Revolution #240, July 24, 2011

Some experiences and lessons of the 30-30+100 fundraising project

In May Revolution issued a call for $30,000 + 100 new sustainers in 30 days—to bring forward funding for several important projects that will help get BAsics, from the talks and writings of Bob Avakian out into the world, and for the ongoing work of RCP Publications and Revolution newspaper and the Prisoners Revolutionary Literature Fund (PRLF). This fund drive was an opportunity to introduce many more people to BAsics and to Bob Avakian. It was an opportunity to involve people in and enable them to contribute at various levels to the movement for revolution. And it was an opportunity to begin to build long-term strategic ties and connections, accumulating forces for revolution.

It's a great thing that the goal of $30,000 was fulfilled and that hundreds of different people—youth, professors, immigrants from many different countries, small business owners, social workers, teachers, housing project residents, and many others—all contributed and enabled this to happen. This puts the movement for revolution in a stronger position because it enables these important projects to go forward, and because it is a step forward in organizing people to concretely support and participate in this movement on a very basic but very important level.

The other key part of this whole effort—the goal of bringing forward 100 new sustainers for Revolution newspaper—has not been met, and there is much that still needs to be learned about why (see "Some Questions for Our Readers"). But there are some important things which can be summed up and built on from the successful efforts which raised the $30,000.

The beautiful full-color brochures which were put out for each of the fundraising projects were key to bringing the fund drive to life for people. Putting these brochures in people's hands gave them a sense of the scope and scale of what we were setting out to do. While many people chose to donate to the drive as a whole, the brochures enabled people to envision what difference each of these projects would make in the world. These, together with BAsics itself and copies of Revolution newspaper, helped to make the revolution real for people.

There was the musician who had been reading the PRLF brochure along with some letters from the special issue of Revolution on prisons and prisoners, who was moved to donate so the prisoners could read BAsics. There was the shop owner who said he's still checking out what this revolution is all about, but he bought a copy of BAsics and donated because he thinks people need to know about the revolution even though he still has big questions about whether it's possible. There was the professor who donated to PRLF because he was inspired by the prisoner's letter quoted in the brochure asking to receive Revolución in Spanish so he can share it with the Spanish-speaking immigrants. This professor is aware of the sharp antagonisms in the prisons between Blacks and Latinos. He is also very concerned about what future youth will have under this system with the current very bad economy and has many questions about the rise of the Tea Party and what can be done about people who are drawn to it.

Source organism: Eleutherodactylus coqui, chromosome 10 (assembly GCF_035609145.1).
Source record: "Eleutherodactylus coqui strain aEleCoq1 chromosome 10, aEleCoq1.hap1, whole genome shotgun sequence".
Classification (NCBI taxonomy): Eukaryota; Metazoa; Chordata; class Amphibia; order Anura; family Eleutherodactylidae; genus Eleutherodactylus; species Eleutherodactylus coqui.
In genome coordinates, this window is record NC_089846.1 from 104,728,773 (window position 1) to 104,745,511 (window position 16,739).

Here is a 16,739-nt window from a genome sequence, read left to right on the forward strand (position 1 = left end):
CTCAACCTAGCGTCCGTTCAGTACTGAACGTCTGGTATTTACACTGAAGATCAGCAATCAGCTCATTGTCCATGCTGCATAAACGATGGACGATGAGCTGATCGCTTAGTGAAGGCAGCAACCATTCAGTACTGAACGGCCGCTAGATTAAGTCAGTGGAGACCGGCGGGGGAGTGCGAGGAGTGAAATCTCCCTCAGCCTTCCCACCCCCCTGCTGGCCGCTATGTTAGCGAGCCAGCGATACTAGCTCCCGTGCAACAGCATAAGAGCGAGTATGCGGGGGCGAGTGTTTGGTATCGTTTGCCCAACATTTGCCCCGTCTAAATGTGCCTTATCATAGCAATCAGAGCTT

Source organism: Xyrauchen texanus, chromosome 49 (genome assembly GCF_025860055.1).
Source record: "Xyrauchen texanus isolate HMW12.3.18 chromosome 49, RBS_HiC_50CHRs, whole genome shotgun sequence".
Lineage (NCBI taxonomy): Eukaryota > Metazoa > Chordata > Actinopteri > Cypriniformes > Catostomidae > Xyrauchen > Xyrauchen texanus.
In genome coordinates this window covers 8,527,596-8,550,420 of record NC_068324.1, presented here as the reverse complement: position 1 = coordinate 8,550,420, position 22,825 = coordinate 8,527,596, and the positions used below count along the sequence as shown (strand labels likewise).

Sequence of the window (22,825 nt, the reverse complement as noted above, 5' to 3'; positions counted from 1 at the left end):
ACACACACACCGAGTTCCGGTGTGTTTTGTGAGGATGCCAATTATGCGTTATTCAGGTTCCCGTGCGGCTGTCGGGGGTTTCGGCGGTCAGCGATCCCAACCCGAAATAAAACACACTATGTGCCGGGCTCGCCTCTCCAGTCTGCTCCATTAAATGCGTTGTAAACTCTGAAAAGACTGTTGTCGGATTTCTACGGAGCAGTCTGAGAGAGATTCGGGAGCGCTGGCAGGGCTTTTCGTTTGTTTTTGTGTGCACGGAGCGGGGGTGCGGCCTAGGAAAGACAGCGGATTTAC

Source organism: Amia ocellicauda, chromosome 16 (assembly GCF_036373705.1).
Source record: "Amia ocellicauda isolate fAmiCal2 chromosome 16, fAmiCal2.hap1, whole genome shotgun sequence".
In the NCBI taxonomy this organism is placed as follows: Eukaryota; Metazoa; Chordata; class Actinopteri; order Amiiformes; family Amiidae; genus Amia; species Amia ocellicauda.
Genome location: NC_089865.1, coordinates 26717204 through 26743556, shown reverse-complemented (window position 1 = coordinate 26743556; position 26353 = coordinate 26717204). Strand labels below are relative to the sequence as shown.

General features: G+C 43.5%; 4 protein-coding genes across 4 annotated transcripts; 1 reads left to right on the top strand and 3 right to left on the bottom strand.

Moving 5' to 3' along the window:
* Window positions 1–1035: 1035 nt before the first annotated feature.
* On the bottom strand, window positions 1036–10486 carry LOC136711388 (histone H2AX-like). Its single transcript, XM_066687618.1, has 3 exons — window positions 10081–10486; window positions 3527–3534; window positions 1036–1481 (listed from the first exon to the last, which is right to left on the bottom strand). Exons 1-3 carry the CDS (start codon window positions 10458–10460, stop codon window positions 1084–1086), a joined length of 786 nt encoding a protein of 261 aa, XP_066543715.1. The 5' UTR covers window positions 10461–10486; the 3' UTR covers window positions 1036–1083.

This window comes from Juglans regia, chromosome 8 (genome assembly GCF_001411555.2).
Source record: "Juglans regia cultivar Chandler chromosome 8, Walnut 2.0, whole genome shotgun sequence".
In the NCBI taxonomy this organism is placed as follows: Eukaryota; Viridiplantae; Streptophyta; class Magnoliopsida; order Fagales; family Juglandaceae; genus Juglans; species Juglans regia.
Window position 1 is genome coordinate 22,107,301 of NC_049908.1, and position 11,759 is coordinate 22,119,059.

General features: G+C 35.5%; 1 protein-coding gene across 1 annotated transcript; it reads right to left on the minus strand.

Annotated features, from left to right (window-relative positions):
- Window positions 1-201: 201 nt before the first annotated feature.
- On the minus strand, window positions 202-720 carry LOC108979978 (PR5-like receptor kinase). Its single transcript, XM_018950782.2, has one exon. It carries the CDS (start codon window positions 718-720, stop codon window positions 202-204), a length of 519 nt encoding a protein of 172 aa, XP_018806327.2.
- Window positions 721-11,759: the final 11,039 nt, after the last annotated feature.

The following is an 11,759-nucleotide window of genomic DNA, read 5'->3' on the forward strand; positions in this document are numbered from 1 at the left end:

Where people went out broadly and found ways to connect with many new people, there were important results—both in raising funds and in beginning, or deepening, relationships with people. One small group of revolutionaries went out to 60 people in the course of the month, winning 14 of them to donate, including 3 new sustainers and one person who agreed to double their monthly contribution to PRLF. One of these revolutionaries commented: "I think one of the main things about this fund drive (vs. other times we have tried to go out to raise money) was a more developed understanding of how this drive was a critical part of letting people in to the revolution, as it is put in the article 'Two different views on: Accumulating Forces for Revolution' (issue #237). And this piece was used more consciously to guide our practice in taking out the drive. We learned that people contributing money is one important way people come forward, and asking people for money can't just be something we do when there is a fund drive, but it must be integrated into everything we do and every time we go out."